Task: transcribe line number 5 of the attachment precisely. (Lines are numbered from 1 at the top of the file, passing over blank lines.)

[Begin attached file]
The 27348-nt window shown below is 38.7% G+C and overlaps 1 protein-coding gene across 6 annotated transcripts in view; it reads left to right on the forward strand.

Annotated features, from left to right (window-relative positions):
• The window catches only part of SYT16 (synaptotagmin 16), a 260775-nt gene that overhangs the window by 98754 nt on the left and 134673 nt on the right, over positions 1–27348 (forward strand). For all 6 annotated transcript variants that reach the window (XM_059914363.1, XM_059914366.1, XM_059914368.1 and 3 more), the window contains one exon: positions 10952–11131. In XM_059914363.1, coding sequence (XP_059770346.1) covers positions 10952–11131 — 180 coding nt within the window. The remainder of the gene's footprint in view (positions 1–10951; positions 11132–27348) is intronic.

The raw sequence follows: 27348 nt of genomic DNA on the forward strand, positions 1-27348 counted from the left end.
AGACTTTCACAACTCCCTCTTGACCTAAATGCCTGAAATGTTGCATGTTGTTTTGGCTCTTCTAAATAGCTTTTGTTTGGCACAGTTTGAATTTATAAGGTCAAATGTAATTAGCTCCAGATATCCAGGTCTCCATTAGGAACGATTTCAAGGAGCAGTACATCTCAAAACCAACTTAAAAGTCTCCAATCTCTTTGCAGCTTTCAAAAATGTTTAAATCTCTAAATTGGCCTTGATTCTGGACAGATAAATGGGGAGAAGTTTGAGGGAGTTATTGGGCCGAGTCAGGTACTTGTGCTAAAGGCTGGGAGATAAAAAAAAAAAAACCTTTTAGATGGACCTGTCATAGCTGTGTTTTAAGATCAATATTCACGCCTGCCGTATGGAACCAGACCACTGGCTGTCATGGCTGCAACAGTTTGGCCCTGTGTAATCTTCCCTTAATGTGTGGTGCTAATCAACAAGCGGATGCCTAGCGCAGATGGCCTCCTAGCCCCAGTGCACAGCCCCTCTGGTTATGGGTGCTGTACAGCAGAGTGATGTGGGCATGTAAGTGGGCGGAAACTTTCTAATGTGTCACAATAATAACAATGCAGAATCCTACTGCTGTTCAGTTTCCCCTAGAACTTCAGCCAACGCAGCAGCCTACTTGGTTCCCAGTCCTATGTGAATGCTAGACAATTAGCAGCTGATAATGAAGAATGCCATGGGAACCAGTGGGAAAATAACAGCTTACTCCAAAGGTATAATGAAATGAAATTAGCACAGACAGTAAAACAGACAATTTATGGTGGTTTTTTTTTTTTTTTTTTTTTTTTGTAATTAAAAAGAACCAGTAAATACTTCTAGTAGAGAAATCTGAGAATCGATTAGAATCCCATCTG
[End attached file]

AGACTTTCACAACTCCCTCTTGACCTAAATGCCTGAAATGTTGCATGTTGTTTTGGCTCTTCTAAATAGCTTTTGTTTGGCACAGTTTGAATTTATAAGGTCAAATGTAATTAGCTCCAGATATCCAGGTCTCCATTAGGAACGATTTCAAGGAGCAGTACATCTCAAAACCAACTTAAAAGTCTCCAATCTCTTTGCAGCTTTCAAAAATGTTTAAATCTCTAAATTGGCCTTGATTCTGGACAGATAAATGGGGAGAAGTTTGAGGGAGTTATTGGGCCGAGTCAGGTACTTGTGCTAAAGGCTGGGAGATAAAAAAAAAAAAACCTTTTAGATGGACCTGTCATAGCTGTGTTTTAAGATCAATATTCACGCCTGCCGTATGGAACCAGACCACTGGCTGTCATGGCTGCAACAGTTTGGCCCTGTGTAATCTTCCCTTAATGTGTGGTGCTAATCAACAAGCGGATGCCTAGCGCAGATGGCCTCCTAGCCCCAGTGCACAGCCCCTCTGGTTATGGGTGCTGTACAGCAGAGTGATGTGGGCATGTAAGTGGGCGGAAACTTTCTAATGTGTCACAATAATAACAATGCAGAATCCTACTGCTGTTCAGTTTCCCCTAGAACTTCAGCCAACGCAGCAGCCTACTTGGTTCCCAGTCCTATGTGAATGCTAGACAATTAGCAGCTGATAATGAAGAATGCCATGGGAACCAGTGGGAAAATAACAGCTTACTCCAAAGGTATAATGAAATGAAATTAGCACAGACAGTAAAACAGACAATTTATGGTGGTTTTTTTTTTTTTTTTTTTTTTTTGTAATTAAAAAGAACCAGTAAATACTTCTAGTAGAGAAATCTGAGAATCGATTAGAATCCCATCTG